In a new device in some households, a polar bear's ice melts as more water is used. And, if consumption continues unabated, the bear disappears.
Animation like this, coupled with real-time information on the amount of water used as a person showers, has helped such households to cut their water consumption by about 20 per cent.
This was among the findings of a study last year by national water agency PUB and the National University of Singapore (NUS). It involved 550 households in public housing estates islandwide.
Each household was given a device to be mounted on a handheld shower head. Apart from the polar bear animation, the device showed real-time information on the amount of water used as well as ratings from "very good" to "too much".
Study participants used 20 litres of water per shower on average initially. But, by the end of the study, conducted from June to December last year, it was found that those who had the animation, real-time information and ratings on their device, saved 3.8 litres per shower, a 20 per cent savings.
The amount saved per person was about five litres of water each day.
IT PAYS TO USE LESS WATER
The device is a very good indicator of how much water you use... I will try to use less water because, at the end of the day, I will have to pay more otherwise.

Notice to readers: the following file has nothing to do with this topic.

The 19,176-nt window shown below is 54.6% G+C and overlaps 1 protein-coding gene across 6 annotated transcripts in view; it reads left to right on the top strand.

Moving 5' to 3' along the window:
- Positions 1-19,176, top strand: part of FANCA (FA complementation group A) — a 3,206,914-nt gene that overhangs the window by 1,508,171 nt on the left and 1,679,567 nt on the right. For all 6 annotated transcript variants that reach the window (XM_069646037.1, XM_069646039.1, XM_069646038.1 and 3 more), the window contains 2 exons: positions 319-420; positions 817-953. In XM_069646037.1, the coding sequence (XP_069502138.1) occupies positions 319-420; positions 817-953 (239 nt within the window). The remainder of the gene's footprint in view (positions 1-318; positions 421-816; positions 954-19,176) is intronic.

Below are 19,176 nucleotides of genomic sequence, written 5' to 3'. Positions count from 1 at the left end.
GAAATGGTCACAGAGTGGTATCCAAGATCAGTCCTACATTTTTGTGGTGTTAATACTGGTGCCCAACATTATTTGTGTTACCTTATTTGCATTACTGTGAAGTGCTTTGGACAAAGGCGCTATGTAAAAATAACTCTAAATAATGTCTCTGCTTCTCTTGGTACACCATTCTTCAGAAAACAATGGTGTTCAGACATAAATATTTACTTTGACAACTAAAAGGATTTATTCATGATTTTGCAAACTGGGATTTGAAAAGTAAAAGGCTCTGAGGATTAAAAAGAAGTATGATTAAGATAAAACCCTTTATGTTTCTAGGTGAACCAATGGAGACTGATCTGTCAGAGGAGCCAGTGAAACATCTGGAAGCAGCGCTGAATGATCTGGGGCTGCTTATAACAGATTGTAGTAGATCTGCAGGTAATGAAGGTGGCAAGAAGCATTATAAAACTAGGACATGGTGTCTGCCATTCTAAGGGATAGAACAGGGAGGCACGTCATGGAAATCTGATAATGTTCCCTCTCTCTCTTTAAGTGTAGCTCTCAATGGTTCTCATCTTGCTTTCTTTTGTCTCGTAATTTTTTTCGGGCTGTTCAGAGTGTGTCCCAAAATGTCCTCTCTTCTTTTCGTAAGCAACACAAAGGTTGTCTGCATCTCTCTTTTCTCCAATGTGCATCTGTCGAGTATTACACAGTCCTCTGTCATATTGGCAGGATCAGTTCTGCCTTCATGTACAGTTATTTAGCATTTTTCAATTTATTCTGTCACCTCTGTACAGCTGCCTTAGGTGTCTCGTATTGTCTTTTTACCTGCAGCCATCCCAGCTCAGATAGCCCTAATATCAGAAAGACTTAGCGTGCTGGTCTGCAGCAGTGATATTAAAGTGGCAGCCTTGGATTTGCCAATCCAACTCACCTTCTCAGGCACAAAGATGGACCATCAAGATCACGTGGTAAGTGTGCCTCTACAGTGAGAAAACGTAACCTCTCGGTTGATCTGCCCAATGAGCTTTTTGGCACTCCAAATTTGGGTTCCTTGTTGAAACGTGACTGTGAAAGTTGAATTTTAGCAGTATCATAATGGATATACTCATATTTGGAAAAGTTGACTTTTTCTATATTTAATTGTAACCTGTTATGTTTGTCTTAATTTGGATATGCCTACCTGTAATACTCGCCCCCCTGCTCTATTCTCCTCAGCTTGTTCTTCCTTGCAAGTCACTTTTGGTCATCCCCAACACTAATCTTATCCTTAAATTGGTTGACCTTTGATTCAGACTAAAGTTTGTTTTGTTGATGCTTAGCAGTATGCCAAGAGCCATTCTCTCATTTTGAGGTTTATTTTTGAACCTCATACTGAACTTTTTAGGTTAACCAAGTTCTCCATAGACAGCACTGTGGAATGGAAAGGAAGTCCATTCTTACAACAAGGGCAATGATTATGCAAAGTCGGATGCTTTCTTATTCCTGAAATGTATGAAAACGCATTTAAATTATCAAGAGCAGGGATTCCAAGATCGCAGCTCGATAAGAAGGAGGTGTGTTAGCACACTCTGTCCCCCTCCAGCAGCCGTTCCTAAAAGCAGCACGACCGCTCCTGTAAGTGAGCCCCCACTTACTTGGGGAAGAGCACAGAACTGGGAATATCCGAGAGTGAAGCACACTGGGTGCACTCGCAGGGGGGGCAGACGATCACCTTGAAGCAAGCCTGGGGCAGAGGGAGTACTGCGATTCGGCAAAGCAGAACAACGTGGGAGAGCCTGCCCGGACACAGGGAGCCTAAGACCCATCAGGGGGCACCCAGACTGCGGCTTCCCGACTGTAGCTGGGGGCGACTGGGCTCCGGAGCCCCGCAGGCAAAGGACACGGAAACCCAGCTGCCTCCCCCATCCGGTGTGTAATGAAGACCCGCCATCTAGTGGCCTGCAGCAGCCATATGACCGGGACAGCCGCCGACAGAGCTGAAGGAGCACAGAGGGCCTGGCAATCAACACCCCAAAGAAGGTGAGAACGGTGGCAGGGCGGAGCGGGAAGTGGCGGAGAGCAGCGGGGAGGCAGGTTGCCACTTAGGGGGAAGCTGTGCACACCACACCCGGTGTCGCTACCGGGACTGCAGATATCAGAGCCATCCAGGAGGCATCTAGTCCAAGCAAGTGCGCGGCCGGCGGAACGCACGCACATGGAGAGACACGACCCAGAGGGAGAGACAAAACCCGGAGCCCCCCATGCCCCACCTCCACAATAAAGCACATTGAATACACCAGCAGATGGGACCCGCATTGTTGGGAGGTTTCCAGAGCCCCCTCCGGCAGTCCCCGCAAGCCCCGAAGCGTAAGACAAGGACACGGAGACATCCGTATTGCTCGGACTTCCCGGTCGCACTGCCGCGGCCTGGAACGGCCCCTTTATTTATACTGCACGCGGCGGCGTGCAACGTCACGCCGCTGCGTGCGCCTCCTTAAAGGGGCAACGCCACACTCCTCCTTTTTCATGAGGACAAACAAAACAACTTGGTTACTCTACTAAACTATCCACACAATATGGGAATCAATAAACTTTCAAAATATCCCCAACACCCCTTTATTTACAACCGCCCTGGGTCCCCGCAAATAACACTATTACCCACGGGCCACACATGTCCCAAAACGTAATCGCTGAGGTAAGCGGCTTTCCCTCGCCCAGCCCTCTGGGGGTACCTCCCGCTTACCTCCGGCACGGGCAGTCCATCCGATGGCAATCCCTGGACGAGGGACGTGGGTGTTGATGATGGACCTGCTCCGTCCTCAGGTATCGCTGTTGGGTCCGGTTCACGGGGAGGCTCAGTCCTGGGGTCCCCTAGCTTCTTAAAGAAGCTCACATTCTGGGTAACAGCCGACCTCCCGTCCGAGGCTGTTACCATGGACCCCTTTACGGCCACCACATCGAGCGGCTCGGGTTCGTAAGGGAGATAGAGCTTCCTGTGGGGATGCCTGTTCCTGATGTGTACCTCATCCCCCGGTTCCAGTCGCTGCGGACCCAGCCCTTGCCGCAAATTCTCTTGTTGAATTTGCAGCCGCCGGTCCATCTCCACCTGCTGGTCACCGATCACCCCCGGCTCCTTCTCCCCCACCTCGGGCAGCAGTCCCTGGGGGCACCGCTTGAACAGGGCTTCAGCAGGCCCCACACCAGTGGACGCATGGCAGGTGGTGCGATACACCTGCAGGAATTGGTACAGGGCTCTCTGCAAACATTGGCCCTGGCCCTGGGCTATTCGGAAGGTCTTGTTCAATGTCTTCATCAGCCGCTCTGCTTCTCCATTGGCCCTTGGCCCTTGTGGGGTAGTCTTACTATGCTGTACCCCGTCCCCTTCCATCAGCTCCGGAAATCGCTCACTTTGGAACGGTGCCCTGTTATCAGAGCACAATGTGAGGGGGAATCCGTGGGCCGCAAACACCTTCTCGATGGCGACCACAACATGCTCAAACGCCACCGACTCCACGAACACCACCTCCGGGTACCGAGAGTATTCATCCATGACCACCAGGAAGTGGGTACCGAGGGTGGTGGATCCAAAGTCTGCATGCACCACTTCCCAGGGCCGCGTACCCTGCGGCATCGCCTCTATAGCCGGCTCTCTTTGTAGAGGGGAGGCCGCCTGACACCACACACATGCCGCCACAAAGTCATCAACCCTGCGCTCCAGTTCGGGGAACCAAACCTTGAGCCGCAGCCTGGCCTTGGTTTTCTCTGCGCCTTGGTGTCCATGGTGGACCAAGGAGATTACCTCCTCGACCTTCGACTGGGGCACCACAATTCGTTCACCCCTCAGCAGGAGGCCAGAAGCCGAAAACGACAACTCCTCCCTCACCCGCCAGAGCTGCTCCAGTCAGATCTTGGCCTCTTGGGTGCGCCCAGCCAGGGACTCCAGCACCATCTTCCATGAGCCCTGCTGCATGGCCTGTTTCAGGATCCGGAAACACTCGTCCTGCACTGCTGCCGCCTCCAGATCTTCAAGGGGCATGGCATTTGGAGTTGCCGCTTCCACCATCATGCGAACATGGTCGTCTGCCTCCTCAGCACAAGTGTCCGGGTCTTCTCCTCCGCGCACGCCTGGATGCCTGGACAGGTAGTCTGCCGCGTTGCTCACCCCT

MR MICHAEL ZEE, one of the participants who tested the device.
There were spillover effects too. Apart from using less water in the shower, participants also cut down on water used for other activities, such as washing in the sink.
This means that each person could save about 40 cents each month, based on the total amount of water saved.
Associate Professor Sing Tien Foo, a deputy head of the NUS Department of Real Estate, was involved in the study.
He said a survey done before the device was installed showed that participants' estimation of water use was very inaccurate.
"For those who had the real-time information, estimation of how much water is used actually improved over time, " he said.
One resident who took part in the study is Mr Michael Zee, a 65- year-old retiree who lives in Queenstown. The device has helped him to cut down his water usage by almost half.
"The device is a very good indicator of how much water you use... I will try to use less water because, at the end of the day, I will have to pay more otherwise," he said .
PUB said showering accounts for more than one-quarter of the water used in households.
While the amount of water each person uses daily fell from 165 to 151 litres from 2003 to 2015, the aim is to bring it down to 140 litres by 2030.
Mr Michael Toh, director of the Water Supply (Network) Department at PUB, said that he hopes the real-time information will encourage people to be mindful of how they use water.
"Water utilities around the world are trying to manage their water resources and, of course, water conservation is one of their main areas of focus," he added.
While the device can be installed in a matter of minutes, it costs about $100, including retrofitting. The households that took part in the study did not have to pay for the device.
PUB said that it will look at the study results and see how it can work with equipment suppliers, developers and other stakeholders to find out how the device can be improved.